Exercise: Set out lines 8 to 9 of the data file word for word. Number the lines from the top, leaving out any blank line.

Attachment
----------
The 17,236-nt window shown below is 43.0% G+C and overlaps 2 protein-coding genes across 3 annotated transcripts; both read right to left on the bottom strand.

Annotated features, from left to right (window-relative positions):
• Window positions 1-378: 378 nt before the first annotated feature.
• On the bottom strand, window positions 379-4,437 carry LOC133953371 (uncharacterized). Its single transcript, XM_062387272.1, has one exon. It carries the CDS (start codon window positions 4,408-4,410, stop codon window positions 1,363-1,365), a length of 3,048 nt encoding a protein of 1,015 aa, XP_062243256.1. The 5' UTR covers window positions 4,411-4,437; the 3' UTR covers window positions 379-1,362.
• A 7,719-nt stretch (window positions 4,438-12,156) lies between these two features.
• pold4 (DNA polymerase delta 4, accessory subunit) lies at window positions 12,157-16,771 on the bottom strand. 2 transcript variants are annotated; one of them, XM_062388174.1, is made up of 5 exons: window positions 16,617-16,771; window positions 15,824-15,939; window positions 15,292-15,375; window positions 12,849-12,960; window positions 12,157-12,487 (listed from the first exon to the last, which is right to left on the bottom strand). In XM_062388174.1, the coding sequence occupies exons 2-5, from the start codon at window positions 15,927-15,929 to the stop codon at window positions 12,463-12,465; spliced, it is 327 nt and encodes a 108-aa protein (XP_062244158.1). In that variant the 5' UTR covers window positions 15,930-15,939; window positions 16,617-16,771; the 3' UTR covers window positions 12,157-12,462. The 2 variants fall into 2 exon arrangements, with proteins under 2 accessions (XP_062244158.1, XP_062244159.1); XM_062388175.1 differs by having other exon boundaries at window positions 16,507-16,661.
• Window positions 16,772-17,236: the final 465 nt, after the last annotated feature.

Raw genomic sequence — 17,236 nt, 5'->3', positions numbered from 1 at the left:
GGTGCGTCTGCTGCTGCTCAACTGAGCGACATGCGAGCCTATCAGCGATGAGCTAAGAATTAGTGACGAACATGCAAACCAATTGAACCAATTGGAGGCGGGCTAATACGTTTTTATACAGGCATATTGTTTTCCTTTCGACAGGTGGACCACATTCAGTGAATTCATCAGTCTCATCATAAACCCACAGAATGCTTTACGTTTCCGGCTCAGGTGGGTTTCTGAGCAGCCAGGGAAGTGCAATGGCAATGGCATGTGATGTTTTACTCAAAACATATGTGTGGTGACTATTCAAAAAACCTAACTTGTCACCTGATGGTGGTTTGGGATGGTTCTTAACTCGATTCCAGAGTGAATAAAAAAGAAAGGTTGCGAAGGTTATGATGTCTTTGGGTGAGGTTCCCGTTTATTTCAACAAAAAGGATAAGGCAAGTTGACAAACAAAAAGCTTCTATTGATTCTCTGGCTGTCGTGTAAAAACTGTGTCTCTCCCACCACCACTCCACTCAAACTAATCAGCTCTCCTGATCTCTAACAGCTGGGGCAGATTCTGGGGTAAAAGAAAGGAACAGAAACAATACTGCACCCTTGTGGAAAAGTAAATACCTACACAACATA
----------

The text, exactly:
Raw genomic sequence — 17,236 nt, 5'->3', positions numbered from 1 at the left:
GGTGCGTCTGCTGCTGCTCAACTGAGCGACATGCGAGCCTATCAGCGATGAGCTAAGAATTAGTGACGAACATGCAAACCAATTGAACCAATTGGAGGCGGGCTAATACGTTTTTATACAGGCATATTGTTTTCCTTTCGACAGGTGGACCACATTCAGTGAATTCATCAGTCTCATCATAAACCCACAGAATGCTTTACGTTTCCGGCTCAGGTGGGTTTCTGAGCAGCCAGGGAAGTGCAATGGCAATGGCATGTGATGTTTTACTCAAAACATATGTGTGGTGACTATTCAAAAAACCTAACTTGTCACCTGATGGTGGTTTGGGATGGTTCTTAACTCGATTCCAGAGTGAATAAAAAAGAAAGGTTGCGAAGGTTATGATGTCTTTGGGTGAGGTTCCCGTTTATTTCAACAAAAAGGATAAGGCAAGTTGACAAACAAAAAGCTTCTATTGATTCTCTGGCTGTCGTGTAAAAACTGTGTCTCTCCCACCACCACTCCACTCAAACTAATCAGCTCTCCTGATCTCTAACAGCTGGGGCAGATTCTGGGGTAAAAGAAAGGAACAGAAACAATACTGCACCCTTGTGGAAAAGTAAATACCTACACAACATA